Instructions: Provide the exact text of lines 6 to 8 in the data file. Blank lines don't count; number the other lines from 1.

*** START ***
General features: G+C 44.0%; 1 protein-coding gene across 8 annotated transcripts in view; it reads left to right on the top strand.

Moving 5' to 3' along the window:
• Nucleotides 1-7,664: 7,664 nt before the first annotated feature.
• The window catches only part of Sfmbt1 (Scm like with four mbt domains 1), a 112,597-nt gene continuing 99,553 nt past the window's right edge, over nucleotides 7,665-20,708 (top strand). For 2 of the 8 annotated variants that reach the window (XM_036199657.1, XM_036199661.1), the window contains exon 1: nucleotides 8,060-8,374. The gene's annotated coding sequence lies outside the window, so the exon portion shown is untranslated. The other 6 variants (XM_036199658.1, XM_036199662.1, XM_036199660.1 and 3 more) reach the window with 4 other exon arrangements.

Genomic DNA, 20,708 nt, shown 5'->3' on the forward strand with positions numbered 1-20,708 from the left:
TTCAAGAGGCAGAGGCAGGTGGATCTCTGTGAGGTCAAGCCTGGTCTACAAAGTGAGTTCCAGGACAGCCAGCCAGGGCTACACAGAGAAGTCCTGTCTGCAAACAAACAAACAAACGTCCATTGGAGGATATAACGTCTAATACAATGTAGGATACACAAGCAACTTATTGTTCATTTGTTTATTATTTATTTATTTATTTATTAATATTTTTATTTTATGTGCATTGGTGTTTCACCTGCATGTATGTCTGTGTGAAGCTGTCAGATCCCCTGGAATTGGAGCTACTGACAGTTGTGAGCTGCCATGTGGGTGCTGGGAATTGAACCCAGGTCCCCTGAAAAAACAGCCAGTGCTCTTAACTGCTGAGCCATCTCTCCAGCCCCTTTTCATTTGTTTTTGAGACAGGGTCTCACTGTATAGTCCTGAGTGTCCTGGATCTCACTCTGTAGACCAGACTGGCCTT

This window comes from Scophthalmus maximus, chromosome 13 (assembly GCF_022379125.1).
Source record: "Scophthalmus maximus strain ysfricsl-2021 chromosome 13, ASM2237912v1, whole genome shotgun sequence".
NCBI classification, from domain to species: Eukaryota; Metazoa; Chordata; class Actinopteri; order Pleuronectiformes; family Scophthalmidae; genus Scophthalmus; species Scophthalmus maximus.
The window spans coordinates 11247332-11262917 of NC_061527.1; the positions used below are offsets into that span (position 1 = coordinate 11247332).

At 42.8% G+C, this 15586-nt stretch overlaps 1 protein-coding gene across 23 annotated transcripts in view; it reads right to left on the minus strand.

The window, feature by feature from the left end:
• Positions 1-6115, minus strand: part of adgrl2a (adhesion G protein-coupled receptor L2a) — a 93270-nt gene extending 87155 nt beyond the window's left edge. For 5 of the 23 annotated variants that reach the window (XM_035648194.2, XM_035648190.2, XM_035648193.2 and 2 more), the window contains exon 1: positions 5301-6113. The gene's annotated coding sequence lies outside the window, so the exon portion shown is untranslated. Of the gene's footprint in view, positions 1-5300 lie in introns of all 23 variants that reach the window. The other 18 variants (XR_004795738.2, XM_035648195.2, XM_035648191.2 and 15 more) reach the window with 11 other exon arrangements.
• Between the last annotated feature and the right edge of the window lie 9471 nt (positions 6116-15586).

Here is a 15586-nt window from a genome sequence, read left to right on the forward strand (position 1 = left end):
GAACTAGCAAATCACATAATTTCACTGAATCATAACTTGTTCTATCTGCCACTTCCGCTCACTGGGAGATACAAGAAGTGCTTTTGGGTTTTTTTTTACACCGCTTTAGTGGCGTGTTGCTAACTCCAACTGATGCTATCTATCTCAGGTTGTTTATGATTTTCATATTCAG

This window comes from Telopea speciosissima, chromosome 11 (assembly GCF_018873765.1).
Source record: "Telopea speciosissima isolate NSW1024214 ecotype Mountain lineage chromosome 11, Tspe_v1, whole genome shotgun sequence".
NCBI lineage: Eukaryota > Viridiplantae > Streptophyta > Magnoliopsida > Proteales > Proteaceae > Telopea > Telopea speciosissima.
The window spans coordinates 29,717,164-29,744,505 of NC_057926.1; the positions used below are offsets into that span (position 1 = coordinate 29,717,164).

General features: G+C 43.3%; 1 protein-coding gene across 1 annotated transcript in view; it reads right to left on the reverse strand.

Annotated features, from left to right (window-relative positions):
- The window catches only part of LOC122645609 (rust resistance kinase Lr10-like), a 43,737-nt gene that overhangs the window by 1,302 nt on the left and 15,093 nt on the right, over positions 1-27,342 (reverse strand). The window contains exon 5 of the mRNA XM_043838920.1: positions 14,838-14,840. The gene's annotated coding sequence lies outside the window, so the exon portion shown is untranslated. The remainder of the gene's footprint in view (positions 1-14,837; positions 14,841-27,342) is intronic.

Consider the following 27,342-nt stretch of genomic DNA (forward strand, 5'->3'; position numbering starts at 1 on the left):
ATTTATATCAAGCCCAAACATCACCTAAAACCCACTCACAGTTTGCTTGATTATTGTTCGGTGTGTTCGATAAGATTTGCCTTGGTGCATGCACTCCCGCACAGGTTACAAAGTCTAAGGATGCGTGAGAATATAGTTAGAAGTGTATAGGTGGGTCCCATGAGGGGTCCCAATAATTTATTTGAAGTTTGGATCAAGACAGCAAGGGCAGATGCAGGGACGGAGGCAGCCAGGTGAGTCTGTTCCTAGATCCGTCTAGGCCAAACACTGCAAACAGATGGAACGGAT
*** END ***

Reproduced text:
TTCAAGAGGCAGAGGCAGGTGGATCTCTGTGAGGTCAAGCCTGGTCTACAAAGTGAGTTCCAGGACAGCCAGCCAGGGCTACACAGAGAAGTCCTGTCTGCAAACAAACAAACAAACGTCCATTGGAGGATATAACGTCTAATACAATGTAGGATACACAAGCAACTTATTGTTCATTTGTTTATTATTTATTTATTTATTTATTAATATTTTTATTTTATGTGCATTGGTGTTTCACCTGCATGTATGTCTGTGTGAAGCTGTCAGATCCCCTGGAATTGGAGCTACTGACAGTTGTGAGCTGCCATGTGGGTGCTGGGAATTGAACCCAGGTCCCCTGAAAAAACAGCCAGTGCTCTTAACTGCTGAGCCATCTCTCCAGCCCCTTTTCATTTGTTTTTGAGACAGGGTCTCACTGTATAGTCCTGAGTGTCCTGGATCTCACTCTGTAGACCAGACTGGCCTT

This window comes from Scophthalmus maximus, chromosome 13 (assembly GCF_022379125.1).
Source record: "Scophthalmus maximus strain ysfricsl-2021 chromosome 13, ASM2237912v1, whole genome shotgun sequence".